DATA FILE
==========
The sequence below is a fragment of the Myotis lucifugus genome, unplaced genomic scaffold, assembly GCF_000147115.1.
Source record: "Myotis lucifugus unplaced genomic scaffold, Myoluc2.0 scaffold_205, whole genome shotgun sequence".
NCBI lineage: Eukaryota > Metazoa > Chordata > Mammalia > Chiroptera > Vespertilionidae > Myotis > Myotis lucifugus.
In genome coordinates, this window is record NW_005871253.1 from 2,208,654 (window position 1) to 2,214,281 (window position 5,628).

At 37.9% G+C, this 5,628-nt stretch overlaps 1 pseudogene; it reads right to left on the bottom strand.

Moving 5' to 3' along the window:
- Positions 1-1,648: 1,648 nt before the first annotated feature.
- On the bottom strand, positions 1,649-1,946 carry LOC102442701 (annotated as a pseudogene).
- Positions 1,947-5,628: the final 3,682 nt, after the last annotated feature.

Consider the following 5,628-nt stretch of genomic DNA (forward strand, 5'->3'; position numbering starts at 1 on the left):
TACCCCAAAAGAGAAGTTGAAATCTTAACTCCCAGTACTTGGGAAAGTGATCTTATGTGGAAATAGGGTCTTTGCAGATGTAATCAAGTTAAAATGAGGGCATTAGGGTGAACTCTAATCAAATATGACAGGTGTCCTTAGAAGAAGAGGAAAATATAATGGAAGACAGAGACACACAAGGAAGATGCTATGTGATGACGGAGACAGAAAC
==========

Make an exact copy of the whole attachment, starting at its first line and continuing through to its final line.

The sequence below is a fragment of the Myotis lucifugus genome, unplaced genomic scaffold, assembly GCF_000147115.1.
Source record: "Myotis lucifugus unplaced genomic scaffold, Myoluc2.0 scaffold_205, whole genome shotgun sequence".
NCBI lineage: Eukaryota > Metazoa > Chordata > Mammalia > Chiroptera > Vespertilionidae > Myotis > Myotis lucifugus.
In genome coordinates, this window is record NW_005871253.1 from 2,208,654 (window position 1) to 2,214,281 (window position 5,628).

At 37.9% G+C, this 5,628-nt stretch overlaps 1 pseudogene; it reads right to left on the bottom strand.

Moving 5' to 3' along the window:
- Positions 1-1,648: 1,648 nt before the first annotated feature.
- On the bottom strand, positions 1,649-1,946 carry LOC102442701 (annotated as a pseudogene).
- Positions 1,947-5,628: the final 3,682 nt, after the last annotated feature.

Consider the following 5,628-nt stretch of genomic DNA (forward strand, 5'->3'; position numbering starts at 1 on the left):
TACCCCAAAAGAGAAGTTGAAATCTTAACTCCCAGTACTTGGGAAAGTGATCTTATGTGGAAATAGGGTCTTTGCAGATGTAATCAAGTTAAAATGAGGGCATTAGGGTGAACTCTAATCAAATATGACAGGTGTCCTTAGAAGAAGAGGAAAATATAATGGAAGACAGAGACACACAAGGAAGATGCTATGTGATGACGGAGACAGAAAC